A confined space is one that is large enough to enter and perform assigned work, has limited or restricted openings for entry or exit, and is not designed to be occupied continuously by a worker. OSHA regulations require employers to prepare written procedures and issue permits for entry into and work performed inside confined spaces.
A permit-required confined space (also referred to as a permit space by OSHA) has one or more of the following conditions: a hazardous atmosphere; a material that can engulf a person who enters; an inside design that could trap or asphyxiate a person who enters; and/or any other serious safety or health hazards.
Atmospheric testing of a permit space is required for two distinct purposes: evaluation of the hazards of the permit space and verification that acceptable conditions exist for entry into that space.
The atmosphere within a confined space is subject to evaluation testing to determine the chemical hazards that are or may become present in the space’s atmosphere, and to identify the steps required to ensure that atmospheric conditions are safe for a worker to enter the space. The testing results and the decisions about what steps to be followed before entry must be evaluated or reviewed by a technically qualified professional, such as an OSHA consultation service, a certified industrial hygienist, a registered safety engineer or a certified safety professional.
Before a permit space can be entered, the atmosphere must be tested using the steps identified during evaluation testing and outlined on the permit by a technically qualified professional. Verification testing is done to make sure that the chemical hazards that may be present are below the levels necessary for safe entry, and that they meet the conditions identified on the permit. The atmosphere should be tested first for oxygen levels, followed by combustible gases, and finally for toxic gases and vapors. A minimum response time for each test must be allowed for the air inside the confined space to be drawn into the equipment and for the sensor (or other detection device) to react to the chemical if it is present.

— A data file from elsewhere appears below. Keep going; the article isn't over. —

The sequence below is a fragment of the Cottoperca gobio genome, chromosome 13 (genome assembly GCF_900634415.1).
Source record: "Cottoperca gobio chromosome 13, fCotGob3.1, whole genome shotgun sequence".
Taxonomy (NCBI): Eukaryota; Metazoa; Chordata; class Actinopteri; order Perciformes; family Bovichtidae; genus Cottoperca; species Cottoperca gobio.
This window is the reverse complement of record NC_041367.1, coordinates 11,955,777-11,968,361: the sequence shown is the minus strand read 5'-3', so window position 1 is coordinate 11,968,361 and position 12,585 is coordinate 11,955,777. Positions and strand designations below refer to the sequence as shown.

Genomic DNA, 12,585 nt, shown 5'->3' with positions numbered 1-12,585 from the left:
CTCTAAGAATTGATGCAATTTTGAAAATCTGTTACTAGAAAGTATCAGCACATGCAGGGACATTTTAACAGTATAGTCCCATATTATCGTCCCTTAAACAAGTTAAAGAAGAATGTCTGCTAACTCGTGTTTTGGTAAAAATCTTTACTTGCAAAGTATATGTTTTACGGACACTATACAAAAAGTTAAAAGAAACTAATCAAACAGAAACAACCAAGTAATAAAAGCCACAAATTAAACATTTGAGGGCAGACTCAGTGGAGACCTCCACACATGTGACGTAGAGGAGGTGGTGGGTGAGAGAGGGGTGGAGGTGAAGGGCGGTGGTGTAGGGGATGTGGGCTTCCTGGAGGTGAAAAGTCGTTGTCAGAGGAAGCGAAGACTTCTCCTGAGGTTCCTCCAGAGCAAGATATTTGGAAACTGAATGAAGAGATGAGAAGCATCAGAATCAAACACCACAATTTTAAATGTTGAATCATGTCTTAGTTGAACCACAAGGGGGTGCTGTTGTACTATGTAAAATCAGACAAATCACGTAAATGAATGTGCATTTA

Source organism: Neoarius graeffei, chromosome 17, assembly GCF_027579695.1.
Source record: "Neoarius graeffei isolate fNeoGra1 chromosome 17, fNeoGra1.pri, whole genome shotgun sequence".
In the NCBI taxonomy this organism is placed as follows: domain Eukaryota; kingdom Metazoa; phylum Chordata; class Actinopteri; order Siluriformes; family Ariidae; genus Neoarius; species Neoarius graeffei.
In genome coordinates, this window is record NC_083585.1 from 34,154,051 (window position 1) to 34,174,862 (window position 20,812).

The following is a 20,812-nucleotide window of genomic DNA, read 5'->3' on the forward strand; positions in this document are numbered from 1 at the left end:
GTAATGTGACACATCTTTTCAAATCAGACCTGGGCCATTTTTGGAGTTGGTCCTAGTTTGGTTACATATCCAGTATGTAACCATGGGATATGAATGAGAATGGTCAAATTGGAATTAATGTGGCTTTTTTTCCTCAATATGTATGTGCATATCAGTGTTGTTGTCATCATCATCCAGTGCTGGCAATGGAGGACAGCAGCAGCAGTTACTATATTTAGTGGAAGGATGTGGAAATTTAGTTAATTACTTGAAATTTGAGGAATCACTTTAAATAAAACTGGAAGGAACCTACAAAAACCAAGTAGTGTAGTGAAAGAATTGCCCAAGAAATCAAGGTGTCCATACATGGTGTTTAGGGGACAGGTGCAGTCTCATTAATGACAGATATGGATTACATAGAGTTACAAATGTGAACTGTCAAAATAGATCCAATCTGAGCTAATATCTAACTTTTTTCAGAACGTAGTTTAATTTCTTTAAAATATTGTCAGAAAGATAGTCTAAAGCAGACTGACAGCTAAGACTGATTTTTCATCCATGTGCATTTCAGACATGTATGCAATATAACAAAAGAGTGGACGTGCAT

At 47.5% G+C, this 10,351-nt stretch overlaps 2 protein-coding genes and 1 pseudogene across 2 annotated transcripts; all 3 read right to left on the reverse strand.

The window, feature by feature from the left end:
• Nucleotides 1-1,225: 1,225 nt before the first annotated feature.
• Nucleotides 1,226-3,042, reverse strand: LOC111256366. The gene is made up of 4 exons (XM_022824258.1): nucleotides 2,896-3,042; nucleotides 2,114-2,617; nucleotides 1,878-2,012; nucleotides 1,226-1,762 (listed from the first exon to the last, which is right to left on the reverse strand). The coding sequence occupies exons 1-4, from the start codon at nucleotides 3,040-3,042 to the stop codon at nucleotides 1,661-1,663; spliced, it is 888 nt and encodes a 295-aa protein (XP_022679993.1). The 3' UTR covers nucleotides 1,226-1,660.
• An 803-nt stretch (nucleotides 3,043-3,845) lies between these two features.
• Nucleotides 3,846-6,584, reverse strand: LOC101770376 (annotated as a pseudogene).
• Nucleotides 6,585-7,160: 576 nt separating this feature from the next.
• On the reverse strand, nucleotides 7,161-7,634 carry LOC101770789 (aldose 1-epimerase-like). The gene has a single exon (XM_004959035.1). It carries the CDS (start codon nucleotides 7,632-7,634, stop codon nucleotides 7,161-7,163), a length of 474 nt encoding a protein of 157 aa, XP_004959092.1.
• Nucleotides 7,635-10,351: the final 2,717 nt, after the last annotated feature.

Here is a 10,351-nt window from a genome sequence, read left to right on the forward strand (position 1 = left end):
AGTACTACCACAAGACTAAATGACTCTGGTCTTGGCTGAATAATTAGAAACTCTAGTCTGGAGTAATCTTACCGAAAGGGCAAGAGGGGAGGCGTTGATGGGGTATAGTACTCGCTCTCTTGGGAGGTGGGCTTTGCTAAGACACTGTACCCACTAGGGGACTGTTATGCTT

A permit space should be re-tested routinely during entry or before re-entry to ensure that the atmospheric conditions continue to be safe.
Consult the OSHA Fact Sheet for more information on atmospheric testing in confined spaces.
About the OSHA Training Center
The OSHA Training Center at Chabot-Las Positas Community College District offers high quality Occupational Safety & Health Administration standards-based training for construction, maritime and general industry at its Center in Dublin, California, as well as locations throughout California, Arizona, Nevada, Hawaii and Guam. Programs offered include OSHA safety standards, Outreach Trainer courses, Cal/OSHA standards curriculum, environmental courses and customized onsite safety training.
Upcoming permit-required confined space courses include: Permit Required Confined Space Standard – OSHA 7300, Permit Required Confined Space Entry – OSHA 2264 and Confined Space Rescue Operations (40-Hour) – OTC 304.
For more information and a complete course schedule, visit the OSHA Training Center website or call (866) 936-OSHA (6742).